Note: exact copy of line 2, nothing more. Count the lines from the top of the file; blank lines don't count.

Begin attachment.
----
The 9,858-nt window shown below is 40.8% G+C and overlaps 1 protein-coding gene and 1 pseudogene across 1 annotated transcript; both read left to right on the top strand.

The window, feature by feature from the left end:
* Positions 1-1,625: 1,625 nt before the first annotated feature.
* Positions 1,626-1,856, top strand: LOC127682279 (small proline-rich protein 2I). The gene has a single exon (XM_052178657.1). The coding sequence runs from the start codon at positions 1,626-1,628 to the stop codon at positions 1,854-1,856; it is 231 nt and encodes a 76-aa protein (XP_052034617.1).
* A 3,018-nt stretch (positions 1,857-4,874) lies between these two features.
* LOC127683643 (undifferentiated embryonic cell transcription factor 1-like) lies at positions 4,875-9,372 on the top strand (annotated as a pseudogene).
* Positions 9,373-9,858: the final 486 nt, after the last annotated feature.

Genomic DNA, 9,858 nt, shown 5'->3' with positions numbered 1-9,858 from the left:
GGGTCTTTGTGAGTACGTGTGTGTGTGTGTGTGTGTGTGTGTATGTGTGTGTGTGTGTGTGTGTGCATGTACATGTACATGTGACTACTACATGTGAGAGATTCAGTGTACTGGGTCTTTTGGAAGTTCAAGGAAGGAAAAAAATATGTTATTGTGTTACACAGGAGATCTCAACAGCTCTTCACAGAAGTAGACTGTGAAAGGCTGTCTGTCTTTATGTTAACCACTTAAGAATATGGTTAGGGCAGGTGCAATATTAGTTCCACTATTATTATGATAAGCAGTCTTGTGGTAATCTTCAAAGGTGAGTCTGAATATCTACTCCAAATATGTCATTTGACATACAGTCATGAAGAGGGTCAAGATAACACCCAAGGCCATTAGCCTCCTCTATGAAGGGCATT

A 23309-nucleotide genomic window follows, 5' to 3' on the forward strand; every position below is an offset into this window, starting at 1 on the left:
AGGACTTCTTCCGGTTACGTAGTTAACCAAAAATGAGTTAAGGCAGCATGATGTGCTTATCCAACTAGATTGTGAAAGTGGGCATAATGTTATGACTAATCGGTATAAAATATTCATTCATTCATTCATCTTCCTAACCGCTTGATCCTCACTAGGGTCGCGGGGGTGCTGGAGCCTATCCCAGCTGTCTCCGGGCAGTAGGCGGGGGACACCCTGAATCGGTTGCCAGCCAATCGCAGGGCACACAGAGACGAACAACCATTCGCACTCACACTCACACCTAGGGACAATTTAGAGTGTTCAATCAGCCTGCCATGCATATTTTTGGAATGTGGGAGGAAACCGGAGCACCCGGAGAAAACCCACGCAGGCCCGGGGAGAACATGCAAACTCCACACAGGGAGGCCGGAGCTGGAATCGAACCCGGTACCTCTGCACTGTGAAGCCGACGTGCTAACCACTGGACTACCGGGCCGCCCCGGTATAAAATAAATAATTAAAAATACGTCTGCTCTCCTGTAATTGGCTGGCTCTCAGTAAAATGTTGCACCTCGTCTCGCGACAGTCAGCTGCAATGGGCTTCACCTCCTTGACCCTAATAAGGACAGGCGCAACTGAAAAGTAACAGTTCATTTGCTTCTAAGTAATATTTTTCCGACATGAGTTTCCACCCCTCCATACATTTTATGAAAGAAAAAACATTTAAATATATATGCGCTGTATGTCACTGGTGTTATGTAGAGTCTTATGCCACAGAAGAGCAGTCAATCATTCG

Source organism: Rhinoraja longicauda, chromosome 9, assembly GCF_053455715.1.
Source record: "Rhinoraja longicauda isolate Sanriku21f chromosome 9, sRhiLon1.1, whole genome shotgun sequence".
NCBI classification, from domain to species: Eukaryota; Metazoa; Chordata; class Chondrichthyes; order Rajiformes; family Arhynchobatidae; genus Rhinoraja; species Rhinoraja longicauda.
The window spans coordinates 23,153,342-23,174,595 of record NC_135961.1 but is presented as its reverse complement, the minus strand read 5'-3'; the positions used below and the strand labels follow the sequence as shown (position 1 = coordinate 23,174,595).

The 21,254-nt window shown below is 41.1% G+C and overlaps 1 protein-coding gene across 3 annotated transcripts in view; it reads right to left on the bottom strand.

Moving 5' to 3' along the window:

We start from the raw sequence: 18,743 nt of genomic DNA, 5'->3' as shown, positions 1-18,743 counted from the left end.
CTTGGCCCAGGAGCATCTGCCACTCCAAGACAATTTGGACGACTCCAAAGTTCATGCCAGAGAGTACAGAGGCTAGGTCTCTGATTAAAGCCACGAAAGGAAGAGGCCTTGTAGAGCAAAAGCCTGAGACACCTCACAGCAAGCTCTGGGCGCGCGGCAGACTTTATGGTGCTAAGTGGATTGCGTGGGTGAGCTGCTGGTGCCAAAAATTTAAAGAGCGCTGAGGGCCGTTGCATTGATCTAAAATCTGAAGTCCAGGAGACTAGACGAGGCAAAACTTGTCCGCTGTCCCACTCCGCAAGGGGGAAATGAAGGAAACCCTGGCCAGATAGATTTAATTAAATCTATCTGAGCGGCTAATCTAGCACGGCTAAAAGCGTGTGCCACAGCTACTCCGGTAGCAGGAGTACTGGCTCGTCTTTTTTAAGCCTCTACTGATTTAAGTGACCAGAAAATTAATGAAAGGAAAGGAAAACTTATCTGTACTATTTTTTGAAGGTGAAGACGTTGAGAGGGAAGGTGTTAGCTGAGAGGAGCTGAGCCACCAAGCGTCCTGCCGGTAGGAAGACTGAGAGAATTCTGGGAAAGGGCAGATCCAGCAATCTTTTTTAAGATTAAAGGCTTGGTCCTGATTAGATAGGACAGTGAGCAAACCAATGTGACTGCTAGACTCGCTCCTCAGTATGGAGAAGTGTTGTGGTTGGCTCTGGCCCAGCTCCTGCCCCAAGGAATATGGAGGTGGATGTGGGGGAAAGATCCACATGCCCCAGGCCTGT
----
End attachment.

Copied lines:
The window, feature by feature from the left end: